Tuesday, December 11, 2012


Brazil has been . . . what . . . a sleeping giant in the Western Hemisphere?    Not quite.  We Americans have perhaps been the sleeping ones while Brazil has gained in economic power and international clout as a nation that is on the rise in the 21st Century world.
      While the U.S. continues to seek to strengthen its position in the Middle East, China and Europe, Brazil has been slowly consolidating nd increasing its power not only in the Western Hemisphere and the United Nations but worldwide.  

      In my recent visit to that country with the University of Virginia's Semester at Sea Fall 2012 voyage, I discovered through my pre-voyage reading supplemented by observtions and shipboard talks by my collegue Sergio Carvahlo and US Ambassador to Brazil Thomas Shannon just how far Brazil has come in the last 20 years. I may not get all the facts exactly right in this blog (to be fact checked and updated) but I do know that Brazil's  has the 6th largest Gross Domestic Product (GDP) in the world. - expected to be the 5th largest by the first of the year.  The U.S. is among Brazil's major trade partners, importing many goods from its Latin American neighbor.

View from Babilonia
     According to  Shannon, who first served in Brazil 1989-1991, returning in 2009 as Ambassdor (a professional diplomat, not a politician, by the way), Brazil has experienced a stable government for the past 20 years after transitioning from 20 years of military dictatorship to the governments led by Presidents Cardoza, Luiz Inacio Lula da Silva  and now Dilma Rousseff who succeeded the popular "Lula." Over time Brazil has succeeded in raising 40 million people out of poverty and increasing its middle class to 42% of the population (albeit a broader "middle class" at the lower end than the US standard, this group now has disposable income that contributes to the overall economy of the nation). 

     One way Brazil seeks to lessen poverty is through the Bolsa Familia, a condiitonal grant program intended to encourage education of all children while lifting families out of poverty.  Brazil also has a program whereby every child in public school gets a computer. 

     For my own purposes, I loved visiting two favelas in Rio de Janeiro.   One out of 5 people live in the many favelas in Rio and they vary from extremely dangerous and huge neighborhoods (250,000 in Rochinba) to smaller "pacified" favelas such as Babilonia, which has an incredible community network and efforts to create a  community incorporating good environmental practices into their daily lives.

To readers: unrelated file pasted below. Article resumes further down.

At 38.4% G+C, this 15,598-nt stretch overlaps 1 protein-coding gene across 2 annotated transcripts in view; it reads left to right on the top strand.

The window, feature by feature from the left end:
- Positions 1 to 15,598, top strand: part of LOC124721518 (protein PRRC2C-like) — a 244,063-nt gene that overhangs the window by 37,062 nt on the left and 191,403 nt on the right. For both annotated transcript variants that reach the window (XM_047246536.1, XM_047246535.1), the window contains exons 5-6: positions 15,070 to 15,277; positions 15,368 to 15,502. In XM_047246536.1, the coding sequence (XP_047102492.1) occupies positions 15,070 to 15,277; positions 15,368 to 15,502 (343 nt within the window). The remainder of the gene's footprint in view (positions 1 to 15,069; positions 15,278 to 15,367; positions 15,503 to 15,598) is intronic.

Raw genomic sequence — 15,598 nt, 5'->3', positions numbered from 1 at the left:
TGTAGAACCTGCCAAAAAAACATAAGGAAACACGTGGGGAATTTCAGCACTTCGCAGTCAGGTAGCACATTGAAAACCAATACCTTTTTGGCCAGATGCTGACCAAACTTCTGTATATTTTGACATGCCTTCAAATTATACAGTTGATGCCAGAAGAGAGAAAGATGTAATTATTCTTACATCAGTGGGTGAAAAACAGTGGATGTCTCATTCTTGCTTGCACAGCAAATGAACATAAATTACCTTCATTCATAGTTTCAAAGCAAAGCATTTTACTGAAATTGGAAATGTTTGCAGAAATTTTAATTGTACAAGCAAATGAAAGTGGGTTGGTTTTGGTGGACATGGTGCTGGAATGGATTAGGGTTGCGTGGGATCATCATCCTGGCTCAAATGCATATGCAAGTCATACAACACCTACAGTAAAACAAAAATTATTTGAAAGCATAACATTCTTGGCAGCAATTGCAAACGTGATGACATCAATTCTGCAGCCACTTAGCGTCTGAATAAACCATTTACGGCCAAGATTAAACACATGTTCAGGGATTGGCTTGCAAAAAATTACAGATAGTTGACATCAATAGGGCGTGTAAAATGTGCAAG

Babilonia historic property now in forest
 preserved as historic home 
     After a trip there, one of my students, Jenna wrote:  “I was surprised at what I learned.  I had assumed this poor community was doing its best to incorporate sustainable practices.  Instead, they incorporated into their everyday life things my hometown should take note of.”

     Similarly, I marveled at being in a community where ordinary people were incorporating environmental well-being into their daily lives.  Economic, health and environmental purposes were not opposing but complementary forces. In Babilonia Recycling leads to reductions on the family electric bill; cisterns on the roof equals free rainwater to  supplement city supplies; adding trees to the forest at the top of the hill prevents mudslides inevitable in this time of unpredictable and serious storms. 
The Author with our Guide and Tyler
from University of San Diego

     While people were moved off precarious parts of the favela, early houses are being preserved for historical and cultural purposes.  New homes in modern buildings are constructed with green roofs and energy efficiency features to meet the standards of “sustainable development.” 
New "green" building in Babilonia
     I'm excited about Brazil for not only the way its people are paying attention to the micro-sustainability issues but also Brazil's efforts as a leader to make the issue of sustainable development part of the conversation and the reality of international climate change talks. 

     I hope the U.S, will eventully find more ways to follow Brazil's lead and help bring nations together on climate change rather than continue to find obstacles to taking full responsibility for our contributions to the crisis and a willingness to recognize the need to have different goals for developing nations while encouraging their growth in a sustainable fashion through technology transfer and funding.

Another view of Babilonia through its Laundry drying on the line

     Watch out for Brazil!  

1 comment:

Anonymous said...

Kay, I would love to go there with you before long. What a learning experience! Thank you for the pictures and introduction to places that, I imagine, most tourists never see. Mary